Strength Coaches – Programs To Enhance Athletic Performance

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I had the great honor to speak with Dave Tate the other day. We talked about a wide variety of topics, but one thing that stuck out about what Dave said was that athletes are more interested in playing their sport and practicing their skills, not numbers in the weight room. I find that many strength coaches and sports coaches are more concerned with the numbers in the weight room than if they are actually getting better on the field.

This is a very interesting conundrum, one that will be around for a while. So, what does it mean? It means that if you are a strength coach, the main goal of all of your programs should be to enhance athletic performance. Read that line again, it is simple yet profound. The goal of athletic strength and conditioning is not to become a great power lifter. In another interview with coach Steve Maxwell last week, he said there comes a point in which strength will bring with it diminishing returns. Again, simple, yet very useful. How strong do you need to be, how strong do your athletes need to be? This means that with few exceptions, there should not be a lot of downtime during an athlete’s training program. The main, working part of the workout should be no longer than 45 minutes in my opinion which has been backed by research (research shows after this time period, your body goes into an unfavorable hormonal profile). This does not include soft tissue work, warm-up, stretching or cooling down.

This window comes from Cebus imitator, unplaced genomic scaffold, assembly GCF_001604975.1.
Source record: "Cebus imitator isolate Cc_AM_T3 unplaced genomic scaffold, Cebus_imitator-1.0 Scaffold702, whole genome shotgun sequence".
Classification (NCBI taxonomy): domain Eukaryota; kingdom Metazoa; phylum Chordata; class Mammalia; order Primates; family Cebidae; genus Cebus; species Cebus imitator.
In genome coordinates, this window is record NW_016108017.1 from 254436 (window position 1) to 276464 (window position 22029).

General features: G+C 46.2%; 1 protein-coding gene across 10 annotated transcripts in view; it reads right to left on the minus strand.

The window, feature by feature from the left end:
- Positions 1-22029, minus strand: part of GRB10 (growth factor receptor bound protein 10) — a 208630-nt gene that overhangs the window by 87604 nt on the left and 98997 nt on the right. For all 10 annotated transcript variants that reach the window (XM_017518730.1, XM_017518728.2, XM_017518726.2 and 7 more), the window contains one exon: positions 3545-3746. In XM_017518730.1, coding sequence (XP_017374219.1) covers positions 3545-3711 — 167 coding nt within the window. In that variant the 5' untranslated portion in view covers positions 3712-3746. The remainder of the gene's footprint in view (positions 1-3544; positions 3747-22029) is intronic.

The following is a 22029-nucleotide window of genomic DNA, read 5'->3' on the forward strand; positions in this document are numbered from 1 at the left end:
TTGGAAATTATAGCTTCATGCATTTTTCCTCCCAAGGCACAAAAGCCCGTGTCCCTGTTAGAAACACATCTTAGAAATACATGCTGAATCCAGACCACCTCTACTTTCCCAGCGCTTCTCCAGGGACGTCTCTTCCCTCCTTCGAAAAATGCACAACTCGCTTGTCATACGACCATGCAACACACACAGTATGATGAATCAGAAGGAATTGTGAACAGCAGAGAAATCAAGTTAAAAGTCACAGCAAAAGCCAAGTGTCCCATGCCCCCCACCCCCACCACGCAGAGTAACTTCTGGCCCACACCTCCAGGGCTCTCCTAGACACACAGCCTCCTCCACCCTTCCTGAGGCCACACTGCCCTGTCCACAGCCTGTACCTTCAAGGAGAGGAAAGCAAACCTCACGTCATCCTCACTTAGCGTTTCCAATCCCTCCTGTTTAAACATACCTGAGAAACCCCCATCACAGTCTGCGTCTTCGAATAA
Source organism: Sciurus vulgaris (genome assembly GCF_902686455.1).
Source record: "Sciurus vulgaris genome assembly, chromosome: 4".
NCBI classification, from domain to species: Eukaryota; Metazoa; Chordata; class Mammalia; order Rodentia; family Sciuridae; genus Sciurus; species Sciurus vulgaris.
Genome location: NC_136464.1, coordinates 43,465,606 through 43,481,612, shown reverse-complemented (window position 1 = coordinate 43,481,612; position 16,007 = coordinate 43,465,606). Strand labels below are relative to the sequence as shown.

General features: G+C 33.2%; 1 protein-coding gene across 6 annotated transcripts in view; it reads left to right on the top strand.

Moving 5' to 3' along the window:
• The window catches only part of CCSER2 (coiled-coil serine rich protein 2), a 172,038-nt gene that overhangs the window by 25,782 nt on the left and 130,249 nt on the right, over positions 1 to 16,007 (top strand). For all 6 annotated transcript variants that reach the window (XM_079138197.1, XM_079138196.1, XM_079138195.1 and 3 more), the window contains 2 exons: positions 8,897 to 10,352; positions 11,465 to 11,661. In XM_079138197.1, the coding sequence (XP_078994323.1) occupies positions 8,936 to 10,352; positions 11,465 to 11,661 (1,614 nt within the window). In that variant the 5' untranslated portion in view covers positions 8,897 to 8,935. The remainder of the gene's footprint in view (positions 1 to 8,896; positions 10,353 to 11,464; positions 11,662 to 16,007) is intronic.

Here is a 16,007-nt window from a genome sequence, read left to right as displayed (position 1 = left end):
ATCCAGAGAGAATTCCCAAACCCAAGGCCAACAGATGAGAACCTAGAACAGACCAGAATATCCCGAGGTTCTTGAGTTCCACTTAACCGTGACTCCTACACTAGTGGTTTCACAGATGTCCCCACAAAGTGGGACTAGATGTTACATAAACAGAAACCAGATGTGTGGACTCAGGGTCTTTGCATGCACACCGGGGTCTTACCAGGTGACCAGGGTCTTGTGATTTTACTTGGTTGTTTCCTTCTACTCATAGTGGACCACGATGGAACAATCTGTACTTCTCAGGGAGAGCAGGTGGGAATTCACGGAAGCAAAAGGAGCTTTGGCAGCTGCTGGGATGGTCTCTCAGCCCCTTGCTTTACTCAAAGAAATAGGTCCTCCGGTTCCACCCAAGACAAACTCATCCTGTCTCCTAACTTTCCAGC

To break it down even further, correct movement patterns must be learned, imbalances must be corrected (to a degree), applicable speed and power must be developed, core strength must be increased in functional and non-functional positions, flexibility must be developed. You have a lot to consider when making an athlete more athletic, too much time used up on purely chasing numbers in the weight room will do nothing to benefit the athlete. Dave said the other day that if numbers are what you are after, hammer home the form and numbers will increase rapidly on most cases. Compare this to the strength coaches that cannot get the lifts to improve year after year despite working them to death.

Athletes would rather be out playing pick-up, working on skills with their position coaches, playing games and practicing. With a few exceptions, they are going to a strength coach to enhance their performance, period. Give them what they want and need and you’ll be a better coach.

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About Author

Kyle Newell

My name is Kyle Newell and I specialize in helping athletes achieve more explosive power and making men indestructible. I started out my career working as a strength coach with Rutgers football while at the same time, competing in bodybuilding. See my profile page for more information!

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